The Most Challenging Waterway on the East Coast

By Capt. Bill Kinney, Special to Waterway Guide

Many different bodies of water could be in the running for this dubious prize, and I am sure no matter which ones were nominated the arguments could continue for days. My vote is for the New River in Fort Lauderdale, FL that runs from the Atlantic Intracoastal Waterway (AICW) inland through downtown Fort Lauderdale. It is not the geography that is the biggest problem, but man-made challenges. The waterway is narrow, and very crowded, frequeThe ntly with large vessels transiting.

The river is the only access to a large number of marinas and boatyards, many of them specializing in large yachts. This is both the primary reason for transiting this river, and also the reason it can be so challenging. How do you deal with a 180-foot super yacht coming at you around a blind turn when she has a following current, can’t stop, and can hardly steer? A classic case of “good news/bad news” is that most of the large boats moving on this river are piloted by professionals who are familiar with the area. The good news is that they are unlikely to do something foolish and are quite considerate of other boats around them. The bad news for newcomers to the river is that they have their own shorthand and “secret codes” when communicating with each other. Mysterious and confusing to the uninitiated, indeed. But once you know what they are talking about it gets easier.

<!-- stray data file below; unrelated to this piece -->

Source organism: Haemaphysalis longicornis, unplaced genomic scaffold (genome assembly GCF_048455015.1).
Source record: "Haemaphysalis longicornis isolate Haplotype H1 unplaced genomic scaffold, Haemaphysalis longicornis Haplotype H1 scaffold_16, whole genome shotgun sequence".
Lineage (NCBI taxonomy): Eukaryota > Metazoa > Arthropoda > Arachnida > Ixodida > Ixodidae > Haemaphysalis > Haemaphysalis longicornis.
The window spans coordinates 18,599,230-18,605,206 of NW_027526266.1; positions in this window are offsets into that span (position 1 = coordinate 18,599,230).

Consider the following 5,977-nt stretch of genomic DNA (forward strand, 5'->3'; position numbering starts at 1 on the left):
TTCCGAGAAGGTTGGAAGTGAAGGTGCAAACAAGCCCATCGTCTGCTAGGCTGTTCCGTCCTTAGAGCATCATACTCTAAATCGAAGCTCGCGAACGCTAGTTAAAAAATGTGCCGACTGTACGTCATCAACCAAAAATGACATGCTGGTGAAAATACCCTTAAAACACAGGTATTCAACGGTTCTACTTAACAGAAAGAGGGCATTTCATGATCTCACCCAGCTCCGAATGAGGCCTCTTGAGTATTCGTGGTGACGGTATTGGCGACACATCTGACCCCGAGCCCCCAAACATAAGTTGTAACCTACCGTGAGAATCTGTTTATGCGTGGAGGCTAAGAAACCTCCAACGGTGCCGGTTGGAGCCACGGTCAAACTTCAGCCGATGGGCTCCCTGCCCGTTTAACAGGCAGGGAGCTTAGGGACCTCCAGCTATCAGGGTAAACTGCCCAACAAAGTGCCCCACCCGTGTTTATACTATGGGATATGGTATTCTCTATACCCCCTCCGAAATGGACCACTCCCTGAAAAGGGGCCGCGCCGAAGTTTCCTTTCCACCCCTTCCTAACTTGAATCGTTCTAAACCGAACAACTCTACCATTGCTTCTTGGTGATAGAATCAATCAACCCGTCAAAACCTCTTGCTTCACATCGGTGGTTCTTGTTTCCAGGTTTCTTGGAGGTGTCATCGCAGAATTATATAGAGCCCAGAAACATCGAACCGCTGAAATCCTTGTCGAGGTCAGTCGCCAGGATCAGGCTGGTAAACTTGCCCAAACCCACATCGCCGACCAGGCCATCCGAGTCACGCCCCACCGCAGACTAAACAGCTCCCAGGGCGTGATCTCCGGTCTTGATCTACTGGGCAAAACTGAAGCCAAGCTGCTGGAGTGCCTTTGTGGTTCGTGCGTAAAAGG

A few observations:

  • There will be times you will need to wait for other boats, or for bridges. You MUST be able to hold station with your boat in a current—maybe pointed forward or maybe astern.
  • If you have a longer boat, a bow lookout is helpful in giving advance notice about what might be lurking around any of several blind corners.
  • You will be using the radio to communicate with other boats and bridge tenders. Polite and concise conversation is appreciated by everyone.
  • If you are new to this, it might be a good idea to have someone other than the person manning the helm working the radio. In an ideal world, there would be one person running the radio, one steering, the Skipper coordinating everything, and a lookout on the bow.
  • You and your crew need to be aware that this transit will require close concentration and the full attention of the person on the helm. This is one place where small talk and commentary on the passing scenery are probably best saved until later.
  • It will be much better overall if you plan your trip to go against the tide. This makes holding station while waiting for traffic or other boats much easier.
  • Many of the largest vessels will be transiting the river under tow, with small tugs front and back.